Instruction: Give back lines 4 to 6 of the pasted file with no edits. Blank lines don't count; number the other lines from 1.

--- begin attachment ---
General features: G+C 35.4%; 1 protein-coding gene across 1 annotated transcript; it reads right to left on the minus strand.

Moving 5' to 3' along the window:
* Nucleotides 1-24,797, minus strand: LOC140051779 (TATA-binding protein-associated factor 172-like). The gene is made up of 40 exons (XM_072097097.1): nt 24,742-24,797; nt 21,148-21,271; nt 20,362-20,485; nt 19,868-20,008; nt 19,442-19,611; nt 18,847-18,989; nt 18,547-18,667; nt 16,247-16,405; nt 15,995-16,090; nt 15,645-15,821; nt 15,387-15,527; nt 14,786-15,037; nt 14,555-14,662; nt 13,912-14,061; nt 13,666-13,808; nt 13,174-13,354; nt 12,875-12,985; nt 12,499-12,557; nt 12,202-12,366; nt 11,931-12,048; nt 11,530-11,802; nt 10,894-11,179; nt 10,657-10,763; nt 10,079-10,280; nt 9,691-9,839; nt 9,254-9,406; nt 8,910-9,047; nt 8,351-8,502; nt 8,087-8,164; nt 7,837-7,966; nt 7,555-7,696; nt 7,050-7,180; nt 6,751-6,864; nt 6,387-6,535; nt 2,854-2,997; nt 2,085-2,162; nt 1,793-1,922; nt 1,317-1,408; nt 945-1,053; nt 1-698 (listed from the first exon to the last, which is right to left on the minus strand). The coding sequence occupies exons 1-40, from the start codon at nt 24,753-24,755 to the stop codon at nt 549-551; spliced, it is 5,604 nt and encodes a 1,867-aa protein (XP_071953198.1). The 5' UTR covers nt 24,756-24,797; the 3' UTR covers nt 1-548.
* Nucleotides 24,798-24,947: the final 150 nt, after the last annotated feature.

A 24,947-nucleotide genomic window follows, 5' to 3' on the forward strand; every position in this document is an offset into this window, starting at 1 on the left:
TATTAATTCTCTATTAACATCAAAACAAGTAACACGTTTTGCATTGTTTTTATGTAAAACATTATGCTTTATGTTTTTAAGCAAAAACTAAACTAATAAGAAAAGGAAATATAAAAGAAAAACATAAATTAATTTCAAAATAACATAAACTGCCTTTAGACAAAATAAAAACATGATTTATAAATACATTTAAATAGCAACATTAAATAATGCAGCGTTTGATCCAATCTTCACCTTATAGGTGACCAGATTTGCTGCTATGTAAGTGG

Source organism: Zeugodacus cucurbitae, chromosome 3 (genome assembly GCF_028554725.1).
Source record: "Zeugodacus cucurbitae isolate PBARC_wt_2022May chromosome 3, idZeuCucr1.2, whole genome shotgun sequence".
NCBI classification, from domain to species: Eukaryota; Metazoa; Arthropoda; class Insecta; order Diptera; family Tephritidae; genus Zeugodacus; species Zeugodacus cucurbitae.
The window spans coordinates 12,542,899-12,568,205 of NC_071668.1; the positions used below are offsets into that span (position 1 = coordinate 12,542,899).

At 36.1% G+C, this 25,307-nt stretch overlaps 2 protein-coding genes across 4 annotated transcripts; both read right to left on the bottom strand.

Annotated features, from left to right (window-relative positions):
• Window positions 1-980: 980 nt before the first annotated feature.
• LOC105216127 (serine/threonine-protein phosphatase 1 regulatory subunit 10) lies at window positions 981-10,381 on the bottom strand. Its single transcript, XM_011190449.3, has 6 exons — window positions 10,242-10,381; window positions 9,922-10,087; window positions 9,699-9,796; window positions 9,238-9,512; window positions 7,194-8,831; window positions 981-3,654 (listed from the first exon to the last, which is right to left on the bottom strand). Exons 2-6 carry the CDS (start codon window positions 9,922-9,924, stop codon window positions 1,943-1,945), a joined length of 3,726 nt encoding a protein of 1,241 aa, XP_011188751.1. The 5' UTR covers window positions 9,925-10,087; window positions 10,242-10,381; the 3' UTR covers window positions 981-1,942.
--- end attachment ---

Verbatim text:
* Nucleotides 24,798-24,947: the final 150 nt, after the last annotated feature.

A 24,947-nucleotide genomic window follows, 5' to 3' on the forward strand; every position in this document is an offset into this window, starting at 1 on the left:
TATTAATTCTCTATTAACATCAAAACAAGTAACACGTTTTGCATTGTTTTTATGTAAAACATTATGCTTTATGTTTTTAAGCAAAAACTAAACTAATAAGAAAAGGAAATATAAAAGAAAAACATAAATTAATTTCAAAATAACATAAACTGCCTTTAGACAAAATAAAAACATGATTTATAAATACATTTAAATAGCAACATTAAATAATGCAGCGTTTGATCCAATCTTCACCTTATAGGTGACCAGATTTGCTGCTATGTAAGTGG